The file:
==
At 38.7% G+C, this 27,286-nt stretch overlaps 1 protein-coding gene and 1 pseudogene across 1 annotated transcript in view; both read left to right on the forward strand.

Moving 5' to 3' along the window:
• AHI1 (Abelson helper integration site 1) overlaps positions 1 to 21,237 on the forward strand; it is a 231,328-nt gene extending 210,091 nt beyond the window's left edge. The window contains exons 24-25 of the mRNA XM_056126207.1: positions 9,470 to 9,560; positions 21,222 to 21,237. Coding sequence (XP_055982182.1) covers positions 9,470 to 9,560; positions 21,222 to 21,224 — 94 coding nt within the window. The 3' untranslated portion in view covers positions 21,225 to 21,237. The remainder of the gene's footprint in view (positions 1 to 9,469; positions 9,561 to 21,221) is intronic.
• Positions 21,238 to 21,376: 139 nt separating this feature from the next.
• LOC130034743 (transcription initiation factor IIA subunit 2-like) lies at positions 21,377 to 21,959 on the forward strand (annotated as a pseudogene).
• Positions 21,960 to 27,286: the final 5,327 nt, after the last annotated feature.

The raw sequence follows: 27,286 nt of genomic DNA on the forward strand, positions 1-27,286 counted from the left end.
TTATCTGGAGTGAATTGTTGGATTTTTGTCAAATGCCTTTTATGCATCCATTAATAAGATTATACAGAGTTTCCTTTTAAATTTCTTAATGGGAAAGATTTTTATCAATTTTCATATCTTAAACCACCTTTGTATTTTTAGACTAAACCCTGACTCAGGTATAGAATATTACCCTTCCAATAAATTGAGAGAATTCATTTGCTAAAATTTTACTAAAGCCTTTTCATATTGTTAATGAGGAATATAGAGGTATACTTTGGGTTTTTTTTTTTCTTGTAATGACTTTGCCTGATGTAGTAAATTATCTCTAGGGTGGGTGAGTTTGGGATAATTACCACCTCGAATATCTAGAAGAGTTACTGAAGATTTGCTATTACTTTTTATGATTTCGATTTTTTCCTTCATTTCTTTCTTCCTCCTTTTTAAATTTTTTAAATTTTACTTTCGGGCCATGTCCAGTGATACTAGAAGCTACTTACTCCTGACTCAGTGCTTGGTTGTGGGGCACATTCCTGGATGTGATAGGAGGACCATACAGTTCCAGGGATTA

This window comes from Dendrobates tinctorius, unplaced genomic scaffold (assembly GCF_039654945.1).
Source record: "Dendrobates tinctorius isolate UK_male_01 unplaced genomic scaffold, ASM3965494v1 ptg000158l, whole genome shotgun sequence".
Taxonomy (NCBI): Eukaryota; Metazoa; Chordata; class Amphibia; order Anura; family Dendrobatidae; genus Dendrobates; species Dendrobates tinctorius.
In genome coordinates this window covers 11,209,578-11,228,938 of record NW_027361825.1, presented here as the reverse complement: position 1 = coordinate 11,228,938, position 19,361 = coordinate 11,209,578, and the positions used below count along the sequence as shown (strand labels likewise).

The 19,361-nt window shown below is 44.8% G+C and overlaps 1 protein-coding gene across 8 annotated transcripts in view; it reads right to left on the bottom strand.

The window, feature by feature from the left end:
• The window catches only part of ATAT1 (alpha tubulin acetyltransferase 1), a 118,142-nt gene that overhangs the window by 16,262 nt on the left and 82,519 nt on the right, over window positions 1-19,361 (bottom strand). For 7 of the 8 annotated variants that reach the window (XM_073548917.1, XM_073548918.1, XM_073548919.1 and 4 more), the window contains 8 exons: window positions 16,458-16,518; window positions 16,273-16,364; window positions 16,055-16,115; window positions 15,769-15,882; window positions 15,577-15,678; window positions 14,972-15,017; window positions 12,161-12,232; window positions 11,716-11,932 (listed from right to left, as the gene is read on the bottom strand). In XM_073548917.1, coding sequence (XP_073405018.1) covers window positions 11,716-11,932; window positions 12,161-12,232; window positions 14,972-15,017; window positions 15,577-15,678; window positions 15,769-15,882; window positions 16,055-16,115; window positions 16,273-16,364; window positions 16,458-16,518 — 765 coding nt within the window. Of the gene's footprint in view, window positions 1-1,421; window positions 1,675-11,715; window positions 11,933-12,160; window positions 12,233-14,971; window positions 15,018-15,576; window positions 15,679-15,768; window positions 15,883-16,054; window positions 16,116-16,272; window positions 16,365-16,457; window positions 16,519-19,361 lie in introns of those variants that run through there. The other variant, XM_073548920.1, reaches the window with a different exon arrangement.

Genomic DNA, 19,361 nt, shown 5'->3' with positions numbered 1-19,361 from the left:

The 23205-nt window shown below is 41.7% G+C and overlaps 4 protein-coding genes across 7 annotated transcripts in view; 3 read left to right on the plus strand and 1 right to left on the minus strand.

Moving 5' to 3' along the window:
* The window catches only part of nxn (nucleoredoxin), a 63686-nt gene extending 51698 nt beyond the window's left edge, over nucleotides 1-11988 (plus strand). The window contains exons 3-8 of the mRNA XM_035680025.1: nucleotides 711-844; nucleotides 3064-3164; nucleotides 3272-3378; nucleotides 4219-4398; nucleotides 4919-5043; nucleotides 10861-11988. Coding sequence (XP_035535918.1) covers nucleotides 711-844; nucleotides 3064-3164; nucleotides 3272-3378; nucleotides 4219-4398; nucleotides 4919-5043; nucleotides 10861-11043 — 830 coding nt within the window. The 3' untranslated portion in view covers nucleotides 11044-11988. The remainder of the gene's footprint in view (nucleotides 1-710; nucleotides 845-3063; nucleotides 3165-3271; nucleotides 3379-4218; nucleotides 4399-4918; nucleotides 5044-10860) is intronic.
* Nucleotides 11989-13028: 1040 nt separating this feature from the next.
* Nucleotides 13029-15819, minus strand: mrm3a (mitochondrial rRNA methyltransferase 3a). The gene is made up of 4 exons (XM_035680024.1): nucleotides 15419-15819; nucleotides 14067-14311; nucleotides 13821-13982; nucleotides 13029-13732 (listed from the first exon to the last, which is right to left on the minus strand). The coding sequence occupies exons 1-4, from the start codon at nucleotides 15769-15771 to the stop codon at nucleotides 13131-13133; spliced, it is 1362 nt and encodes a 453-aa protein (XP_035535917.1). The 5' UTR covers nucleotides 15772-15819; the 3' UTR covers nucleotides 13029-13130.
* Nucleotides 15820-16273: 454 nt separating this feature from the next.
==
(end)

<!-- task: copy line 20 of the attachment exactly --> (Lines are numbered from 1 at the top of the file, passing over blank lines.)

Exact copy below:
* Nucleotides 11989-13028: 1040 nt separating this feature from the next.